Golang: What is a receiver function?
June 30, 2019

Golang: What is a receiver function?

Posted on June 30, 2019  (Last modified on April 12, 2023 )
2 minutes  • 224 words
This project uses these versions of languages, frameworks, and libraries.
  • go go : 1.16
This tutorial may work with newer versions and possibly older versions, but has only been tested on the versions mentioned above.

Classes aren’t really a thing in Go, so you cant have instance methods (like Java or similar ), however, you may have noticed some functions in Go that appear to be instance methods. These are Go’s receiver functions .

The way they work is quite simple. If you have a struct like so:

type Database struct {
	Host     string
	Port     int
	User     string
	Password string
	Dbname   string
	Driver   string

You could write a function that takes the struct in as a parameter. For example:

d := Database{...}

func getDatabaseRoot(db *Database) {
return db.Host + ":" + db.port


Go’s receiver function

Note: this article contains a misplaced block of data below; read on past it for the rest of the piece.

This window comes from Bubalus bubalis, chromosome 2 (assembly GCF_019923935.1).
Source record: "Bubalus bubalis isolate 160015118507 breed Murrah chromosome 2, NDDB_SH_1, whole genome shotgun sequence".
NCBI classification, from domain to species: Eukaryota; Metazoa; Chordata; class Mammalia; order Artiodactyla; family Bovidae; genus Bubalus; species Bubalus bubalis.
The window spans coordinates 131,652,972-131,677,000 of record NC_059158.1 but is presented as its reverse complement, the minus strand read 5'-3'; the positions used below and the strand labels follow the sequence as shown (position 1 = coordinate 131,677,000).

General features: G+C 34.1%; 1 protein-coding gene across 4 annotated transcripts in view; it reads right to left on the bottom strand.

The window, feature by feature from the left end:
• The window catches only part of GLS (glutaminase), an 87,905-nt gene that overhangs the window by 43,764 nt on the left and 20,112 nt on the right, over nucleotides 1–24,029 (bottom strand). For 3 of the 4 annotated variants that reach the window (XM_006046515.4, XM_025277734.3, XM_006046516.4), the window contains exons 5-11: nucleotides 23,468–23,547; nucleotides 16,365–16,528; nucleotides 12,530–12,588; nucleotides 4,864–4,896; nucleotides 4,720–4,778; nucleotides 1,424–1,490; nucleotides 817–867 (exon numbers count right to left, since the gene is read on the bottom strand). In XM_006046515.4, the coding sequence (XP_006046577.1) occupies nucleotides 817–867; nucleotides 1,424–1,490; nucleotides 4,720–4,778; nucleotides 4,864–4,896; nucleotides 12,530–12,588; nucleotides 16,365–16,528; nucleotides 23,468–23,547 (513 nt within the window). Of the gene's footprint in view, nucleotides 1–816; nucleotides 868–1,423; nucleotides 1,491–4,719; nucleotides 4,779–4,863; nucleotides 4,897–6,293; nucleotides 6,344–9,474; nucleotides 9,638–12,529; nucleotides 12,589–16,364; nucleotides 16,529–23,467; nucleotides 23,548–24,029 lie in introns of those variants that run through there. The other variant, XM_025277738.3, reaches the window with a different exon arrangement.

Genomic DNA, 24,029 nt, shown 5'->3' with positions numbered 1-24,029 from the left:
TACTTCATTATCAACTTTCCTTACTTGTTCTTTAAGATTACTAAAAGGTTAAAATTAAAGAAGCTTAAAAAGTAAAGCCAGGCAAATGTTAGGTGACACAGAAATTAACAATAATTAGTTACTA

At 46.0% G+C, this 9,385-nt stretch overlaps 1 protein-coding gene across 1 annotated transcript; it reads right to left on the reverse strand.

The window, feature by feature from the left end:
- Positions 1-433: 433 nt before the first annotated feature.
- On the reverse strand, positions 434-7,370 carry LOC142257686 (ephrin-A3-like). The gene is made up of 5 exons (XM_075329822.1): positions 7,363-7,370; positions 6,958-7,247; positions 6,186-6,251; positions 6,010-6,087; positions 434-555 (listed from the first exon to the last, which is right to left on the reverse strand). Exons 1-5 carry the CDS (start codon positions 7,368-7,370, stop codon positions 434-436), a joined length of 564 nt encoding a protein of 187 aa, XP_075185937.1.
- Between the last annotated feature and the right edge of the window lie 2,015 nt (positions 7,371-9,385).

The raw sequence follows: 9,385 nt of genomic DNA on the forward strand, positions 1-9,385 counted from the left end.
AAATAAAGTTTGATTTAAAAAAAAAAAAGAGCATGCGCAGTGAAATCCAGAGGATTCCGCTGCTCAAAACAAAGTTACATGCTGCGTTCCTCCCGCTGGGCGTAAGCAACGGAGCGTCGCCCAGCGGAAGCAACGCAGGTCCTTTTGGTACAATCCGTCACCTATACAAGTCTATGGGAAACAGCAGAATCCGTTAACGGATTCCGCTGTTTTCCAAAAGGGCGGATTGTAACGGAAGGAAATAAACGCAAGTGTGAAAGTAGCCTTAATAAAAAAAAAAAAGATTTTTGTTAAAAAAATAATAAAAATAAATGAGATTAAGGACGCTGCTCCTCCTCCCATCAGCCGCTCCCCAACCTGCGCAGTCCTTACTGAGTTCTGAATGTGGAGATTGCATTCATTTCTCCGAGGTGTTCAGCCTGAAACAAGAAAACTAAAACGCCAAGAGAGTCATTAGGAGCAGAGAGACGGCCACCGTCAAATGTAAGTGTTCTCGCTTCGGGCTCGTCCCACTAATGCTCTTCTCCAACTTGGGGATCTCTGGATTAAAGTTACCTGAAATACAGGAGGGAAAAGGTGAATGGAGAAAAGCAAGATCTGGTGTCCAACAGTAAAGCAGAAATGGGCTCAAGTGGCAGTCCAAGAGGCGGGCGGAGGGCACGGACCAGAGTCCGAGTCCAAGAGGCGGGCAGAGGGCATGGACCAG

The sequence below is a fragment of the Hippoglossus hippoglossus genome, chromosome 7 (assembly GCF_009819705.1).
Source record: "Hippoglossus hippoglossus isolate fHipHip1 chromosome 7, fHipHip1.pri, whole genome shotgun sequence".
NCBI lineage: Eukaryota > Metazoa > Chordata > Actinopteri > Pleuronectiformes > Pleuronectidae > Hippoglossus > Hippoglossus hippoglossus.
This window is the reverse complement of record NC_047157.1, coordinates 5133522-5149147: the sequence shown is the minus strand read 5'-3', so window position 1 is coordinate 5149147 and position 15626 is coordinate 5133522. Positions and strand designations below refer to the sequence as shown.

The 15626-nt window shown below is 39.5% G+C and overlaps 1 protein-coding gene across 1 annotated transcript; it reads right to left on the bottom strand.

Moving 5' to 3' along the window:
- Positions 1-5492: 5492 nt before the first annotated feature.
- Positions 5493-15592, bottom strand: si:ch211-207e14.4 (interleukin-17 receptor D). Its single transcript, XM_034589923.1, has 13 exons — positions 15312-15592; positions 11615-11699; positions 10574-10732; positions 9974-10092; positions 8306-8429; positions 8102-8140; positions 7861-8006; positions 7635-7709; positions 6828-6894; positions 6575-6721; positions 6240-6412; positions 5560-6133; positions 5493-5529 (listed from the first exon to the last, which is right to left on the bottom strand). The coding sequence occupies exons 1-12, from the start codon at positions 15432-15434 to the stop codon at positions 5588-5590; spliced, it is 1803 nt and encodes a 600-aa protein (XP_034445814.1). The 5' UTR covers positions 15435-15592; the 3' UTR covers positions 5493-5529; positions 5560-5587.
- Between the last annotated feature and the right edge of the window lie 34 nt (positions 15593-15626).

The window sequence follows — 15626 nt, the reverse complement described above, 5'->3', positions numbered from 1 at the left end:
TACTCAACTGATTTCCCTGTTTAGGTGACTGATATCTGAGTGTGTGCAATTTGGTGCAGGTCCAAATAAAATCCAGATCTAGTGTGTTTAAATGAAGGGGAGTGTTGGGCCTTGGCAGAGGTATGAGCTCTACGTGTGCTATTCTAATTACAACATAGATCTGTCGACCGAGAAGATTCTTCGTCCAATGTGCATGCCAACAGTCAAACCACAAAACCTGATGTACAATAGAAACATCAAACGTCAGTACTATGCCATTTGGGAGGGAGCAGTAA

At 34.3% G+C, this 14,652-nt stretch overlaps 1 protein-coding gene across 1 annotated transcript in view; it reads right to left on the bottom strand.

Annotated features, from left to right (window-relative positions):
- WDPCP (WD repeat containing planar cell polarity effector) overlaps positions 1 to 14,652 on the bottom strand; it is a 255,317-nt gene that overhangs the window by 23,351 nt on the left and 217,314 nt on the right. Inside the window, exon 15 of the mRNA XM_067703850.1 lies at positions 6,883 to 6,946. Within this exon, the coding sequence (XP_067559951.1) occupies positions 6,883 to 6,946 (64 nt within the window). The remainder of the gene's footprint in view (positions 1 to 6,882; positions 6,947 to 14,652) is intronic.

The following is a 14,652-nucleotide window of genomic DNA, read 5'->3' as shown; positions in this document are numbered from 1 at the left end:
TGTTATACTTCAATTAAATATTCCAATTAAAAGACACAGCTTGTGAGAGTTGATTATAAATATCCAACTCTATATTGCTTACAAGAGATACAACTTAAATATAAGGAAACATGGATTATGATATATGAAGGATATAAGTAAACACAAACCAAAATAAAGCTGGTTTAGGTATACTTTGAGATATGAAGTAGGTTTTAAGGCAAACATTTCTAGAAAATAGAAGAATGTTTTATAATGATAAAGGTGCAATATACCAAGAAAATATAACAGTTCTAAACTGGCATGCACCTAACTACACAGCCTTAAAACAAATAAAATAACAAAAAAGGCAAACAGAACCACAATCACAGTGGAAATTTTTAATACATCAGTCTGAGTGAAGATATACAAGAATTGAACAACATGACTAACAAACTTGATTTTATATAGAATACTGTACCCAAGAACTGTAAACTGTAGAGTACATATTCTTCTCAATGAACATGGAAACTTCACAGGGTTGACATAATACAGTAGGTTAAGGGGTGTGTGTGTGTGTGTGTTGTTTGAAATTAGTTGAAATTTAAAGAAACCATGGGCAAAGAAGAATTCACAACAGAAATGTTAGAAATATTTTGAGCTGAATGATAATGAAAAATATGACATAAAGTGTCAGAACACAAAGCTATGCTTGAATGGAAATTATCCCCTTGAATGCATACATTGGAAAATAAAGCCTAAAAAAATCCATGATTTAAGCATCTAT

However, Go gives us the ability to specify that getDatabaseRoot is a function that belongs to that Struct, via receiver functions. Instead of the above, we can write:

d := Database{...}

func (d Database) getDatabaseRoot() {
    return d.Host + ":" + db.port


And Voilà. That’s how you define and user a receiver function in Go!

It’s worth mentioning that there are some concerns with Go’s receiver functions in regards to testability. Namely, receiver functions are, as far as I know, something you can’t stub which can make testing functions that depend on those functions a real pain.

If you’re interested in learning more about Go, you can check out more of my articles on Google’s awesome language here .

Cartoon headshot of Brad Cypert
Follow me

Connect with me to follow along on my journey in my career, open source, and mentorship. Occasionally, I'll share good advice and content (quality not guaranteed).